miércoles, 10 de septiembre de 2014

EID News Synopsis: October 2014 | CDC Media Relations

EID News Synopsis: October 2014 | CDC Media Relations

Emerging Infectious Diseases Journal

Highlights: Emerging Infectious Diseases, Vol. 20, No. 10, (October 2014)


The articles of interest summarized below will appear in the October 2014 issues of Emerging Infectious Diseases, CDC’s monthly peer-reviewed public health journal. This issue will feature emerging pathogens. The articles are embargoed until September 10, 2014, at 12 p.m. EDT.
Note: Not all articles published in EID represent work done at CDC. In your stories, please clarify whether a study was conducted by CDC (“a CDC study”) or by another institution (“a study published by CDC”). The opinions expressed by authors contributing to EID do not necessarily reflect the opinions of CDC or the institutions with which the authors are affiliated.
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1. Marburgvirus Resurgence in Kitaka Mine Bat Population after Extermination Attempts, Uganda, Brian R. Amman et al.

Marburg virus causes a rare but often fatal disease called Marburg hemorrhagic fever.  The disease is similar to that caused by the genetically related Ebola virus currently circulating in West Africa.  In nature, Marburg virus is carried by a specific species of cave-dwelling fruit bat common throughout sub-Saharan Africa. In these bats, the virus seems to cause no signs of illness, but in humans, infection can be fatal. In 2007, several people working in a mine in Uganda contracted the disease. Soon after, efforts were initiated to rid the mine of bats, and by November 2008, they appeared successful. However, in 2012, another Marburg hemorrhagic fever outbreak occurred in a town near the mine. Upon investigation, it was discovered that the same species of fruit bat had re-inhabited the mine, and genetic testing of the virus linked these bats to the outbreak. Although the number of bats in the cave was substantially lower than it had been in 2008, the prevalence of Marburg virus infection among those bats was substantially higher. The reason for the increase is not clear, but researchers speculate that after the bat extermination attempt, a population of susceptible bats developed over time. Once exposed, levels of Marburg virus infection within the colony quickly increased, and with it the potential for spillover to humans. As other bat species are thought to be the natural source of Ebola virus, avoiding contact with fruit bats in general is one way to prevent these deadly outbreaks.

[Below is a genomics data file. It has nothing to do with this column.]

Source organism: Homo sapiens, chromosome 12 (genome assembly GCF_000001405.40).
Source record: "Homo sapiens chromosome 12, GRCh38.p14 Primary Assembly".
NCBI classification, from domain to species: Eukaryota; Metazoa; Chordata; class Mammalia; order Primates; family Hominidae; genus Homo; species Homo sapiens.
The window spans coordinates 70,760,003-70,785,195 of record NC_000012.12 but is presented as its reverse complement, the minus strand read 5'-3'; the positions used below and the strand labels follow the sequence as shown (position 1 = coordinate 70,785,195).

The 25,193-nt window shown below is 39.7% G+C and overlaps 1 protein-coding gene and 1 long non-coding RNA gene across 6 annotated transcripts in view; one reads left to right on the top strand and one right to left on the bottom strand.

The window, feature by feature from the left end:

Contact Dr. Jonathan S. Towner via: 
CDC Press Office

2. Risk Factors for Human Lice and Bartonellosis among the Homeless, San Francisco, California, USA, Denise L. Bonilla et al.

Body lice are not just an annoyance; they also pose a health risk. One of the diseases that lice can spread is bartonellosis (also called trench fever), and it can lead to life-threatening complications. Homeless people are especially at risk for lice (and thus bartonellosis) because of poor clothing hygiene, lack of resources, exposure to cold weather, and environments that promote transmission of lice (such as crowding). The extent of this risk was more precisely defined by a recent study in San Francisco. Among homeless people who reported itching, 30% had lice; and of lice tested, 16% carried the bartonellosis organism. Risk factors for lice infestation were being male, being African American and sleeping outdoors. Directing prevention information to these populations might help decrease transmission of lice. For example, those who sleep outside might benefit from learning about the importance of clean bedding and how to clean their bedding.
Contact Denise Bonilla via: 
California Department of Public Health
Office of Public Affairs

3. Rapidly Growing Mycobacteria Associated with Laparoscopic Gastric Banding, Australia, 2005–2011, Hugh L. Wright et al.